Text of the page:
Intertextuality in music since 1900

  • Rebecca Day (Speaker)

Activity: Participating in or organising an eventParticipation in conference


'Because Mahler said so..!' The 'narrative impulse' and construction of biography in the reception of Mahler's 'Tragic' Symphony

In the reception history of Mahler's symphonies, the autobiographical is inextricably tied to the programmatic. Information gathered from the composer's letters, autograph scores, and revisions is presumed to offer a vital window into the composer's psyche, used to directly decode personal messages left for the listener within the musical material. The interpretation of these documentary sources, however, tends to lead to the construction of convenient narratives, with feigned connection between the composer's written word and the musical score that priorities the word simply because it can be more easily claimed that the composer "said so". This is certainly the case with Mahler's Sixth Symphony; decontextualized extracts of the composer's letters have been taken to represent musical 'truth', and as such the contested movement order and the superstitious 'fate' narrative surrounding the position of the hammer blows have each gained undue significance in the construction of this 'tragic' autobiographical programme.

Twentieth-century literary criticism however, moves away from the possibility of a definitive 'text' towards a more dynamic process of interpretation. Barthes's 'Death of the Author' construes the reader as a space in which the 'text' is recreated upon each reading, a concept that has, even in the case of Barthes himself, failed to move across to musical criticism. This paper will read the documentary sources presumed to offer autobiographical 'truth' in the symphony alongside such literary theory to expose the construction of autobiography as example of the 'narrative impulse' - the temptation to ascribe meaning solely through grasping traces we find. It is hoped that this will further highlight the tensions between construction and expression in musical reception, to suggest that 'the musical work' exists in a constant state of flux and is recreated by the listener upon each interpretation, just as Barthes attributes authorship of a literary text to the reader.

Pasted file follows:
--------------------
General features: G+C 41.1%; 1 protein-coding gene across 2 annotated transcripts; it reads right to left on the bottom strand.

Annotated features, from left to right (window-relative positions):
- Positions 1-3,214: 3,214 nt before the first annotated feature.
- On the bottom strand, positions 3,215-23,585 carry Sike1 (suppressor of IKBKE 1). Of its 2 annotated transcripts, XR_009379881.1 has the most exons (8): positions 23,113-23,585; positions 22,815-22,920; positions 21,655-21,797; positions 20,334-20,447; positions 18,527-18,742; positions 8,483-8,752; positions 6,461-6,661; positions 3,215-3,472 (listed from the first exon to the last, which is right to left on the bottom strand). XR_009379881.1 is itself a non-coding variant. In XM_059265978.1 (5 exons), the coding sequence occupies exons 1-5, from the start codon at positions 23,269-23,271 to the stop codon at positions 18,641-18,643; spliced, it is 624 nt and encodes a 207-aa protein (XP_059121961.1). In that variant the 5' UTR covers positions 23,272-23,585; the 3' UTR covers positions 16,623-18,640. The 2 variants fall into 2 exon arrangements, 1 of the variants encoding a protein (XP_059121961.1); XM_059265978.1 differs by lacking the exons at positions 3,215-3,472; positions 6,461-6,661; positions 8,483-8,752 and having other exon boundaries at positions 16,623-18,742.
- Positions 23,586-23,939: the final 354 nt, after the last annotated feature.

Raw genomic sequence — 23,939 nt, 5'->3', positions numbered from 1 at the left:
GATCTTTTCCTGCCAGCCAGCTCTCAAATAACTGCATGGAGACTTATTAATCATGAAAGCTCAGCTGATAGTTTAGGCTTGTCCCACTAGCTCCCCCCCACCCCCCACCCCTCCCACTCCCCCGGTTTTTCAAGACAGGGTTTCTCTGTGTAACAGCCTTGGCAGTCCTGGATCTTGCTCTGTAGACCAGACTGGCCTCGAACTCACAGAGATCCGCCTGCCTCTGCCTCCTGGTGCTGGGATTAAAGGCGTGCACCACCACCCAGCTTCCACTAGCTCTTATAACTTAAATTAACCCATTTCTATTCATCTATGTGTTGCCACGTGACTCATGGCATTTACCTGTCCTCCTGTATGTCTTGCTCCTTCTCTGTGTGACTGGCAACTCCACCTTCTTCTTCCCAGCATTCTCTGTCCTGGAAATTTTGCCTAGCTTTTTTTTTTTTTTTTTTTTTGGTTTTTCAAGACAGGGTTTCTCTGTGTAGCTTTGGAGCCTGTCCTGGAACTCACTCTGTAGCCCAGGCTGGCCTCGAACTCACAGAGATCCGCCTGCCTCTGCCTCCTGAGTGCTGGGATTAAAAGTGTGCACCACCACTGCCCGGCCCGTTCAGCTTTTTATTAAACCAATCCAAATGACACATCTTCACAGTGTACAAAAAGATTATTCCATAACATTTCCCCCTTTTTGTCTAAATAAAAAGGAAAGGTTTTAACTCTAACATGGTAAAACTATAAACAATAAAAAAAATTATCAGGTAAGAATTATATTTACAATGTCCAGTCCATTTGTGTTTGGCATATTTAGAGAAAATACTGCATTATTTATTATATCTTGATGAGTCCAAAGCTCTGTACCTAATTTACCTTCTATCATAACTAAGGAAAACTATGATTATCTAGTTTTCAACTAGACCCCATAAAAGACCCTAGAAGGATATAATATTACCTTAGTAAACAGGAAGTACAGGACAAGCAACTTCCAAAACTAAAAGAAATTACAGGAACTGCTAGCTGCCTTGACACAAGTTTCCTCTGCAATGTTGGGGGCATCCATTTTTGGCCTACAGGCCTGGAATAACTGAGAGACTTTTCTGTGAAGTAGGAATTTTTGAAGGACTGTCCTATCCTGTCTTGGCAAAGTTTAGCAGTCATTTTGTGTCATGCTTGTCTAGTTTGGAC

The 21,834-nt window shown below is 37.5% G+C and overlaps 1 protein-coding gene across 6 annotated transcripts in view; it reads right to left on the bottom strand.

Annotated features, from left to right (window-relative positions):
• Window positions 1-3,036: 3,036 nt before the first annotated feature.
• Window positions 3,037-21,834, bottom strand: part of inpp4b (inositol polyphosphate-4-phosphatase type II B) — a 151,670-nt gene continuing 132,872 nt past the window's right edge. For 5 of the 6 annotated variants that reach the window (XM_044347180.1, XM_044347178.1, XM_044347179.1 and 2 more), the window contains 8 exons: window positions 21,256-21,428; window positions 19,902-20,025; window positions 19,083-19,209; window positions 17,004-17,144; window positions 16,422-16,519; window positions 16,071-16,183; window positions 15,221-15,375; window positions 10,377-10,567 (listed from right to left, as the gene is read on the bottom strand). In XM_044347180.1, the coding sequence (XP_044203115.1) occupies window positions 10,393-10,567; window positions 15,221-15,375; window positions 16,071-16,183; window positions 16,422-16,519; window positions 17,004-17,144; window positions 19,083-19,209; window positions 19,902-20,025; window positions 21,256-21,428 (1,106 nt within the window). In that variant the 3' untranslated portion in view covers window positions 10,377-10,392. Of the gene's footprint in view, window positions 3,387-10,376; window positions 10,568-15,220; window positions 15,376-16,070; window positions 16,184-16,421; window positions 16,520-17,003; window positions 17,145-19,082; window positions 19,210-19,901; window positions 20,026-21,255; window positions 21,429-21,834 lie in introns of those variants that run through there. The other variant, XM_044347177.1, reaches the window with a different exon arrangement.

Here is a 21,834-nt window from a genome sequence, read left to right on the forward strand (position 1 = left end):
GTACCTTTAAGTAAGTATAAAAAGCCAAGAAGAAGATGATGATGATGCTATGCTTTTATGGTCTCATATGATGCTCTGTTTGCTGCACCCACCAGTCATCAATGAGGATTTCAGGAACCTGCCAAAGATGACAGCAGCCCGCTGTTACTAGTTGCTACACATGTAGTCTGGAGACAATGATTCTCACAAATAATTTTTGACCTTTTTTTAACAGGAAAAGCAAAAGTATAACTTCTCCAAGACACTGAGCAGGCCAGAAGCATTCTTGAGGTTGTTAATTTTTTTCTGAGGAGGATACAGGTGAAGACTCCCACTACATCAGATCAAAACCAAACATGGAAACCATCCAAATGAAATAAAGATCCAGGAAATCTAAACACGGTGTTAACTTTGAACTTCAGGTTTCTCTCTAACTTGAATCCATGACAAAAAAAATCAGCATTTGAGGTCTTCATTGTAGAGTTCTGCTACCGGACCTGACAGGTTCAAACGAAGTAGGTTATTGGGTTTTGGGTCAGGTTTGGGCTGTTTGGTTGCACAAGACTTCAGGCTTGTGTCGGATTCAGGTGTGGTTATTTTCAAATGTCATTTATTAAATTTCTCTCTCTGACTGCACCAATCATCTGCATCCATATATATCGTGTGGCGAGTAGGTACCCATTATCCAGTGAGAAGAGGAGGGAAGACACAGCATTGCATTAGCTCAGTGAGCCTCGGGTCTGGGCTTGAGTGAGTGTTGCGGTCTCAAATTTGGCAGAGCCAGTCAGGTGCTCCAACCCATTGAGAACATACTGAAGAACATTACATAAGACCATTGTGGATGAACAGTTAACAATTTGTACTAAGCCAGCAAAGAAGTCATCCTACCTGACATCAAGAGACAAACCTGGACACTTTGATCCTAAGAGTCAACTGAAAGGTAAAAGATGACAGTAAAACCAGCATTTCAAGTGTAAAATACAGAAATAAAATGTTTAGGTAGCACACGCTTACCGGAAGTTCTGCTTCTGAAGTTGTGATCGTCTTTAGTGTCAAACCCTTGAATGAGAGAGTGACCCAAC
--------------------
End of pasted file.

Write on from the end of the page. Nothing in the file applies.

Period6 Mar 2015
Event typeConference
LocationLisbon, PortugalShow on map